Lawrenceburg: 2019 Best of the Best – Combined Cycle Journal

Lawrenceburg: 2019 Best of the Best

Performance, flexibility upgrades boost profitability in dynamic market

Lawrenceburg Power operates in the PJM Interconnection. Plant owner Lightstone Generation wanted a reliable, cost-effective upgrade to simultaneously maximize capacity payments and align combustion and hot-gas-path (HGP) inspections at a 32,000-hr maintenance interval.

The plant operates in a shale-gas region and can receive fuel from multiple sources that may contain high levels of ethane. Inconsistent fuel properties were identified as the expected root cause for some fuel-nozzle tip burnouts that caused forced outages on multiple units at the site.

A challenge that Lawrenceburg faced was identifying upgrade solutions with predictable impacts on heat-recovery steam generators (HRSGs), the steam turbine/generator (STG), and balance-of-plant (BOP), as well as on startups and shutdowns of the power blocks.

Lawrenceburg Power entered into a long-term service agreement (LTSA) with PSM in fall 2017. In March 2018, Power Block 1 was shut down to implement the first two PSM FlameTop upgrades for addressing the plant’s operational challenges. FlameTop combines PSM’s FlameSheet™ combustion system (sidebar) and GTOP3.1 (Gas Turbine Optimization Package).

Converting the block’s gas turbines from DLN2.6 to FlameSheet combustion systems increased the allowable variation in the fuel’s Modified Wobbe Index (MWI) from 10% to 30%.

The GTOP3.1 package, which includes upgraded hardware to increase compressor flow and reduce combustor pressure drop as well as the amount of turbine cooling and leakage air required, was installed on each GT to improve performance.

FlameTop mode switching logic and AutoTune also were incorporated so the plant could both maximize peak-fire capability and achieve the desired 32,000-hr maintenance interval. PSM AutoTune provides real-time tuning of the gas turbine fuel splits to maintain stable combustion dynamics while managing gas turbine NOx production throughout the plant’s dynamic Ohio River Valley weather patterns.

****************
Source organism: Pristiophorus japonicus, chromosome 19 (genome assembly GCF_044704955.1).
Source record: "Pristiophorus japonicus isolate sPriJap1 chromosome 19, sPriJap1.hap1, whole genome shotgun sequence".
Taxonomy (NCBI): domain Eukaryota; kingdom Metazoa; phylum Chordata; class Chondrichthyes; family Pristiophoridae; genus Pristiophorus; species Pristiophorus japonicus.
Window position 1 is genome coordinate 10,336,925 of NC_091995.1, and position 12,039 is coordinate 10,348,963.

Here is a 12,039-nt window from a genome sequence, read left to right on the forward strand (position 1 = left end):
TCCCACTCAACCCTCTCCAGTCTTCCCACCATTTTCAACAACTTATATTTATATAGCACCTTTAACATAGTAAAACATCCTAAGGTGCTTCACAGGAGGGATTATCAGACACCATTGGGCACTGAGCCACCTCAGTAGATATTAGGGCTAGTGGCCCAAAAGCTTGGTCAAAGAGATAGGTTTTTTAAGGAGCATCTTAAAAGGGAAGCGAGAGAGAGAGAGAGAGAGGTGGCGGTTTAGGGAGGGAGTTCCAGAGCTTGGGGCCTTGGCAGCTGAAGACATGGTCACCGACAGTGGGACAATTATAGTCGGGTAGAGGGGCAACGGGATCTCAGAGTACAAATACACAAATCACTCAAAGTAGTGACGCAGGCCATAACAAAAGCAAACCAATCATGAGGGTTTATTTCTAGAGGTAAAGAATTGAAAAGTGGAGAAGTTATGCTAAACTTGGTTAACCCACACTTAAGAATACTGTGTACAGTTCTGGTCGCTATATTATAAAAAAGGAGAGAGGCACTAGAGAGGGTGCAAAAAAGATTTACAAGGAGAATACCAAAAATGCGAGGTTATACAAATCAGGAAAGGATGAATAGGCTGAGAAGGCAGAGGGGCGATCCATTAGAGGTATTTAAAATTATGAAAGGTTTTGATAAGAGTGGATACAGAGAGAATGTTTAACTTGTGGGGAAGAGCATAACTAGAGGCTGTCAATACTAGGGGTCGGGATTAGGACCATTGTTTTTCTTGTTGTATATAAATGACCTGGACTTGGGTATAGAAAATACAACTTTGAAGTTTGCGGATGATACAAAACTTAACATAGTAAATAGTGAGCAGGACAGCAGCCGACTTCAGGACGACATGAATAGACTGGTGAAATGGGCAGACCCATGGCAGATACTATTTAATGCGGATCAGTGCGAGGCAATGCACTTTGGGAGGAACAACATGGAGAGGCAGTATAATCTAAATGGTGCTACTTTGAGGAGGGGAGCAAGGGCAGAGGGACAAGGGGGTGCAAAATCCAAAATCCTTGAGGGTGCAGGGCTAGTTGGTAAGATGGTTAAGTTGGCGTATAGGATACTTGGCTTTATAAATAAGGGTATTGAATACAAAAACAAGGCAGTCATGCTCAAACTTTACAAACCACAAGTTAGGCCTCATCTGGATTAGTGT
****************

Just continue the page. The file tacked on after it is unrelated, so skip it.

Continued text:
Lawrenceburg Power engaged an engineering firm to review the new conditions that the upgrade might present to the HRSGs, STG, and BOP equipment. In addition, a steam-turbine contractor was used to perform a pre-outage performance test and to make recommendations on opening the diaphragm clearances to allow the expected increase in flow through the machine—a benefit of GTOP3.1.

The engineering firm also performed a review of HRSG purge times, eventually settling on a 6-min decrease to maintain required volume of air changeout. The 6-min reduction in purge time, together with the FlameSheet combustors not requiring a reduction of speed to flame and warmup but rather flame and warmup at purge speed, provides a significant reduction in start time.

A study was conducted using the site’s high-fidelity simulator to ensure changes in startup and shutdown procedures would not introduce a safety issue or cause equipment damage. Numerous simulated startups and shutdowns were performed by site personnel and PSM engineers to refine logic changes and minimize stresses on BOP equipment and the STG. New startup and shutdown procedures were developed prior to the first fire of the upgraded gas turbines.

By incorporating FlameTop, the plant gained nearly 11% in output in Peak 3 firing mode. Each GT upgrade was commissioned with six operating modes—including extended maintenance (40k hr), maintenance (32k), performance (24k), peak 1 (10 deg F over peak firing temperature), peak 2 (20 deg F), and peak 3 (30 deg F).

Steam-turbine diaphragms were modified to accommodate the increase steam flow thereby increasing power-block output. Staff is managing operation in each mode to ensure that the HGP will occur at 32k actual hours of operation.

The site has realized significant ammonia savings (approximately 50%) because of the reduction in turbine NOx emissions attributed to FlameTop. The units also turn down an additional 10 to 15 MW as compared to pre-outage conditions and on a reduced isotherm which helps to maintain BOP equipment health while operating at minimum load.

Commissioning of the upgrade confirmed simulated startup logic, startup procedures, optimized mode transfers, and refined fuel splits for stability. End result was a combined-cycle startup optimization that reduced start times by 30 minutes (hot) to 45 minutes (cold) without additional stress to the BOP. No hardware issues attributed to shale-gas fuel property swings have been noted since the FlameSheet installs.

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Training, automation, standardization streamline calibration processes, cut cost